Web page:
April 18, 2024

House committee erupts over cross-examination of witnesses

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Democratic lawmakers didn’t hold back their anger Thursday at a House hearing about social media and censorship when a pair of Republican witnesses delivered testimony and left without being questioned.

The shouting began after Sen. Eric Schmitt (R), the former attorney general of Missouri, and Louisiana Attorney General Jeff Landry (R) testified before the House Judiciary select subcommittee on the weaponization of the federal government about what they claimed was the Biden administration’s effort to censor conservative voices online. After the two spoke, Rep. Jim Jordan (R-Ohio), the subcommittee chairman, dismissed them.

“We’ll let you move on to your other responsibilities and we’ll get to our next witnesses,” Jordan said. Democrats immediately interrupted, asking why he wouldn’t allow them to ask questions as Schmitt and Landry stood up and left the room. Democrats then tried to have the two witnesses’ testimony struck from the record.

“We aren’t able to probe the veracity of their statements, the truthfulness of their statements,” Rep. Stephen F. Lynch (D-Mass.) said. When Jordan told him, “You will be given your five minutes here,” Lynch replied, “They’re not here,” referring to the witnesses. “They’re absent,” he said, and they “scurried away, with your complicity.”

Jordan, speaking over Lynch, said: “They have not scurried away. They were dismissed like all witnesses.” As the two men traded remarks, Lynch fumed: “You can’t find two people to defend their statements. That’s pretty disgraceful.”

At times, the shouts and crosstalk was so fast that the C-SPAN camera recording the hearing could not show each person who was talking. At one point, a woman’s voice could be heard saying, “If allowing them to leave is not weaponization, I don’t know what is, Mr. Chairman.” A male’s voice responded, “Yeah, right.”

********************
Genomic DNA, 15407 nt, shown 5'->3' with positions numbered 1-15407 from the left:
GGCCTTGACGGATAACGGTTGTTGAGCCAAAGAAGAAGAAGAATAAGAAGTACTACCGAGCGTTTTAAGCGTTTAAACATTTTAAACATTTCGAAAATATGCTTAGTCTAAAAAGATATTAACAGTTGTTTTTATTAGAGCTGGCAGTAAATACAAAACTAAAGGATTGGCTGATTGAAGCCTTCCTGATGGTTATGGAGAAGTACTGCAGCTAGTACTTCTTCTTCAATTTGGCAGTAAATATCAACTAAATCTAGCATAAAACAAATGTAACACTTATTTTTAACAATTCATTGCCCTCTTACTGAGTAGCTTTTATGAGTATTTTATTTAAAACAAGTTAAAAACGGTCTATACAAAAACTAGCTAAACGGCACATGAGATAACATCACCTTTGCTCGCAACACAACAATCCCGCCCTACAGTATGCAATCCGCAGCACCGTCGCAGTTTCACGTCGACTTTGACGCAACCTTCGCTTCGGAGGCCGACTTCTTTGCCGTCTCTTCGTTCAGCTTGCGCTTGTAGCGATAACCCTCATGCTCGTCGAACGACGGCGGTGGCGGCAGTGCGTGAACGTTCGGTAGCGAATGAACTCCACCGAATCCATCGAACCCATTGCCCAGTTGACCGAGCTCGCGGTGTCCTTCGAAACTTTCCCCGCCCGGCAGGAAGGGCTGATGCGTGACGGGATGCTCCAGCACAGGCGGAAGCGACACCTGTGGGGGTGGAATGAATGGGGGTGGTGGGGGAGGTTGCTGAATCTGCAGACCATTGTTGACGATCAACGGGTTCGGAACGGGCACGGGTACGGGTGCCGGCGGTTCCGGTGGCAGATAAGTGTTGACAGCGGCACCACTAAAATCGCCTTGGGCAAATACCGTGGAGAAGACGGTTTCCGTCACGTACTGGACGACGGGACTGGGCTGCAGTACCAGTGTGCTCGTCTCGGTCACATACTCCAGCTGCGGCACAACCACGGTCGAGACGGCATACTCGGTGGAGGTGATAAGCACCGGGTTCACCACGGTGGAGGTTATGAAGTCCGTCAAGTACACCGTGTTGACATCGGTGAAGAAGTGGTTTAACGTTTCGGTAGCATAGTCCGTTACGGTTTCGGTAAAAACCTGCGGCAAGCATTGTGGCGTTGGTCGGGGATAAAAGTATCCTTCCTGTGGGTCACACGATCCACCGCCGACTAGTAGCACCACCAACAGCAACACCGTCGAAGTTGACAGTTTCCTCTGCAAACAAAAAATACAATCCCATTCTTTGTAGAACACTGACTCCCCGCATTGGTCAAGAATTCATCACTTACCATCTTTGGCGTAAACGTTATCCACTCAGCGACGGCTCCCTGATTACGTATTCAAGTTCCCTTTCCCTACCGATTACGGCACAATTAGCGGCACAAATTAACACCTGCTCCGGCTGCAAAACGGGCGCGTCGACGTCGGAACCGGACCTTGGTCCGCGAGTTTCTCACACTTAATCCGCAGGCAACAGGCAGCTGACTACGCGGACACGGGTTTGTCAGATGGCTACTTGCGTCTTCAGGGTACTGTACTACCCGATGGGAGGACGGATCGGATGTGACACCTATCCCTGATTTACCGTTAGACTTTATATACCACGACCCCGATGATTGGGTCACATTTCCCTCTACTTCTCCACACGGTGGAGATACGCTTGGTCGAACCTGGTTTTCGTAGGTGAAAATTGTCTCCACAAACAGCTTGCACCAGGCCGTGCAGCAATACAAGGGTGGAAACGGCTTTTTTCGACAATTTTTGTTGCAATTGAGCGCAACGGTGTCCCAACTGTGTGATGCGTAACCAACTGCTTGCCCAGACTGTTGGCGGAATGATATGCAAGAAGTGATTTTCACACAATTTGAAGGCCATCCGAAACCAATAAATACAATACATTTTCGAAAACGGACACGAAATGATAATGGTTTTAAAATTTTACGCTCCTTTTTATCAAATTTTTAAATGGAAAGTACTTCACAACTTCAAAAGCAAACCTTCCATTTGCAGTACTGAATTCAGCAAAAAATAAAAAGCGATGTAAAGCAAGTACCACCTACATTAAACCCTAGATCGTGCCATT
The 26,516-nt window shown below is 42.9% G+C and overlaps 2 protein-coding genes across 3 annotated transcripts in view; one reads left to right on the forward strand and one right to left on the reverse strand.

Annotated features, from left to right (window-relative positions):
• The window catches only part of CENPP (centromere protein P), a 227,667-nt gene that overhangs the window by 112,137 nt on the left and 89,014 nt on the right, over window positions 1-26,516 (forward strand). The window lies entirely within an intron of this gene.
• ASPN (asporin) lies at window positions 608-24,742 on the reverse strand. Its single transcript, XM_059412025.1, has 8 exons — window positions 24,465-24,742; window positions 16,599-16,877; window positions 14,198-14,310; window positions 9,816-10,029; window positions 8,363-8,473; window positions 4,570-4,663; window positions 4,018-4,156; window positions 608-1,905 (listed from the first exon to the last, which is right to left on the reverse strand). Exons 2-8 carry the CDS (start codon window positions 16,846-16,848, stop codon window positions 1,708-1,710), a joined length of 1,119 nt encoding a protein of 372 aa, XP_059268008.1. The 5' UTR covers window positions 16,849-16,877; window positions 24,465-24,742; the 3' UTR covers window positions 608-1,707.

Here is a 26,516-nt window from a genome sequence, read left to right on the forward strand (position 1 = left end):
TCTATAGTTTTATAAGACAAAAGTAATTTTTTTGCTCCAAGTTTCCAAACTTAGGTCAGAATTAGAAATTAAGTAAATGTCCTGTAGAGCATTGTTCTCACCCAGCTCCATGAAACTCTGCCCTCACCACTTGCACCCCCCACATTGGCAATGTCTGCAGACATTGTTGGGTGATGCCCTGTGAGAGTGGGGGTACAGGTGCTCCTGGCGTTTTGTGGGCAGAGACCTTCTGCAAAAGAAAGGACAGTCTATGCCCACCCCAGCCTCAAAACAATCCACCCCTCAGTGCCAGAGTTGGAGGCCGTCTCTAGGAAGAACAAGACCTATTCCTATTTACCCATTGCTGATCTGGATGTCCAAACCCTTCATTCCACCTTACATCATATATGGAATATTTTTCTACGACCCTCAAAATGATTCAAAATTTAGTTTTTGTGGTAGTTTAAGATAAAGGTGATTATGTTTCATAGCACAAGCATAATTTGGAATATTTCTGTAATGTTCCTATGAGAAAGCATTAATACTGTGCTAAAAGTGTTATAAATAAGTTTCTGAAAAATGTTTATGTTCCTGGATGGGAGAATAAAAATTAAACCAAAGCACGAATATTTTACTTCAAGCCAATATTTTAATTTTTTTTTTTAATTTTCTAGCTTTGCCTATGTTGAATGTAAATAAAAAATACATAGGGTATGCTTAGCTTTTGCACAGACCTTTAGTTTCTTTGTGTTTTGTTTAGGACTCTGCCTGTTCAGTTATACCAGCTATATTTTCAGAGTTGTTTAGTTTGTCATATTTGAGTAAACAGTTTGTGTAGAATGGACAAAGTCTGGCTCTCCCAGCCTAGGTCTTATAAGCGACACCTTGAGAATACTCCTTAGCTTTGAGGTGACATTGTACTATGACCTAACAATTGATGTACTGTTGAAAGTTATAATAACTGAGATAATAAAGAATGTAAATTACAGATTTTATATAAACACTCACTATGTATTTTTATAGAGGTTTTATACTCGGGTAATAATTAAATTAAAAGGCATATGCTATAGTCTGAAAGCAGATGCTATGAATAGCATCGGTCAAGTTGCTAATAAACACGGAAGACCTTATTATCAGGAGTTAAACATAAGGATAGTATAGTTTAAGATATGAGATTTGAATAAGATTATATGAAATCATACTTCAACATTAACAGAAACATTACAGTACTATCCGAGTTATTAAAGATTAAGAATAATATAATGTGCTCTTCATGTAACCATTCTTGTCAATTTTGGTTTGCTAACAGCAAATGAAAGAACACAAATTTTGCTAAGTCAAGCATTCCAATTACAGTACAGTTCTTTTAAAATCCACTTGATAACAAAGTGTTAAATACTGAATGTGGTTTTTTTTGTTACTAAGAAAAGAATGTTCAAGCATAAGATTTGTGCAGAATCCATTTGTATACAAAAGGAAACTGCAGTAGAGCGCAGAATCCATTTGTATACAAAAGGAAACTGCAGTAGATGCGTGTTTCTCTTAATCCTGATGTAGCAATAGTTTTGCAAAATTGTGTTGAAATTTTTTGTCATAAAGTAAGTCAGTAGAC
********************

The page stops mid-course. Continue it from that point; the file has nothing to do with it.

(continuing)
House Speaker Kevin McCarthy (R-Calif.) agreed to the creation of the select subcommittee as a concession to the hard-right faction of his conference in the deal he struck to secure the votes to become speaker. The panel has faced criticism, even from some on the right, that its work has been lackluster and unfocused.

Jordan said at the hearing that it was common practice to have current or former members of Congress testify without staying for questions.

Russell Dye, his spokesman, said in a statement, “It has been a long practice of the Committee to allow current and former Members of Congress to present an opening statement without taking questions,” noting that Democrats recently had Rep. Jamie B. Raskin (D-Md.) speak to the committee without taking questions.

Democrats said the comparison was inappropriate. Lynch said that the witnesses on Thursday may have presented “false” information and that “I would like the opportunity to cross-examine those witnesses.” Rep. Debbie Wasserman Schultz (D-Fla.) said Landry is not a member of Congress and, therefore, “is not entitled” to the kind of courtesy Jordan described.

Even by today’s low standards for congressional decorum, the hearing stood out for its rancor and animus. Kyle Herrig, executive director of the Congressional Integrity Project, a Democratic-leaning watchdog group, said in a statement that the hearing was “an embarrassing farce. Two of the Republicans’ witnesses didn’t even stick around to defend their lies, aided and abetted by Jim Jordan.” Jordan and the Republicans on the subcommittee, Herrig said, “are afraid of the truth.”

Dye said Democrats had put “on a partisan charade” in response to a routine congressional practice.